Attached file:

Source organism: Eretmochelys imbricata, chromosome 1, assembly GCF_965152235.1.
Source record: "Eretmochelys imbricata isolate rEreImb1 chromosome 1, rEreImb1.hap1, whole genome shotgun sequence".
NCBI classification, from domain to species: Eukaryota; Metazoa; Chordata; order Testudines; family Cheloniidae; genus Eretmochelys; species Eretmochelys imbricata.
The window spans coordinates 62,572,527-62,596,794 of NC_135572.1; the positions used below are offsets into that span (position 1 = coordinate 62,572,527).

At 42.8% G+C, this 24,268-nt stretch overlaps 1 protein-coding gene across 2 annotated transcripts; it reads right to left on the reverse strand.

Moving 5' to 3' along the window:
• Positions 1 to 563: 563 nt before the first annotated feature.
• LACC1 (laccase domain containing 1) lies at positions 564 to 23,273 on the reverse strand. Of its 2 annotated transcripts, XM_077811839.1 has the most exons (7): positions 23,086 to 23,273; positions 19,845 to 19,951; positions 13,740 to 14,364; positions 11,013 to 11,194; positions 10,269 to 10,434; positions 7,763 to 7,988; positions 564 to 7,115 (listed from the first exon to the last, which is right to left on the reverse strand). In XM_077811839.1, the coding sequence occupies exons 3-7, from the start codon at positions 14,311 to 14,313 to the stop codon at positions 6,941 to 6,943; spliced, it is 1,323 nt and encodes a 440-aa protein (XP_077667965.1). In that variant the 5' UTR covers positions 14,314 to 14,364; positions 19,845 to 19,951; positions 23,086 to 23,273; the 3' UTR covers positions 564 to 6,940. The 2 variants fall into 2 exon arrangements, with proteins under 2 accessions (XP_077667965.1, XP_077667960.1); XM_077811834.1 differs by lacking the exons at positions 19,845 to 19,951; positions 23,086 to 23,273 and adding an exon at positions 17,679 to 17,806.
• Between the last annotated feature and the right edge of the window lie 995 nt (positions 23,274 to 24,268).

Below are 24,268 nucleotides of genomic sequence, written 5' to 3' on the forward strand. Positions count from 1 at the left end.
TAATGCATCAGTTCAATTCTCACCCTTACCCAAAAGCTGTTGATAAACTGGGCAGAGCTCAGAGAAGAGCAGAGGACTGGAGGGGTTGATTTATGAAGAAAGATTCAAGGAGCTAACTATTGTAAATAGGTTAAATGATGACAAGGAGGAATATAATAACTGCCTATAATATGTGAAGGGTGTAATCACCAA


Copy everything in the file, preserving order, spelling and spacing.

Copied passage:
Source organism: Eretmochelys imbricata, chromosome 1, assembly GCF_965152235.1.
Source record: "Eretmochelys imbricata isolate rEreImb1 chromosome 1, rEreImb1.hap1, whole genome shotgun sequence".
NCBI classification, from domain to species: Eukaryota; Metazoa; Chordata; order Testudines; family Cheloniidae; genus Eretmochelys; species Eretmochelys imbricata.
The window spans coordinates 62,572,527-62,596,794 of NC_135572.1; the positions used below are offsets into that span (position 1 = coordinate 62,572,527).

At 42.8% G+C, this 24,268-nt stretch overlaps 1 protein-coding gene across 2 annotated transcripts; it reads right to left on the reverse strand.

Moving 5' to 3' along the window:
• Positions 1 to 563: 563 nt before the first annotated feature.
• LACC1 (laccase domain containing 1) lies at positions 564 to 23,273 on the reverse strand. Of its 2 annotated transcripts, XM_077811839.1 has the most exons (7): positions 23,086 to 23,273; positions 19,845 to 19,951; positions 13,740 to 14,364; positions 11,013 to 11,194; positions 10,269 to 10,434; positions 7,763 to 7,988; positions 564 to 7,115 (listed from the first exon to the last, which is right to left on the reverse strand). In XM_077811839.1, the coding sequence occupies exons 3-7, from the start codon at positions 14,311 to 14,313 to the stop codon at positions 6,941 to 6,943; spliced, it is 1,323 nt and encodes a 440-aa protein (XP_077667965.1). In that variant the 5' UTR covers positions 14,314 to 14,364; positions 19,845 to 19,951; positions 23,086 to 23,273; the 3' UTR covers positions 564 to 6,940. The 2 variants fall into 2 exon arrangements, with proteins under 2 accessions (XP_077667965.1, XP_077667960.1); XM_077811834.1 differs by lacking the exons at positions 19,845 to 19,951; positions 23,086 to 23,273 and adding an exon at positions 17,679 to 17,806.
• Between the last annotated feature and the right edge of the window lie 995 nt (positions 23,274 to 24,268).

Below are 24,268 nucleotides of genomic sequence, written 5' to 3' on the forward strand. Positions count from 1 at the left end.
TAATGCATCAGTTCAATTCTCACCCTTACCCAAAAGCTGTTGATAAACTGGGCAGAGCTCAGAGAAGAGCAGAGGACTGGAGGGGTTGATTTATGAAGAAAGATTCAAGGAGCTAACTATTGTAAATAGGTTAAATGATGACAAGGAGGAATATAATAACTGCCTATAATATGTGAAGGGTGTAATCACCAA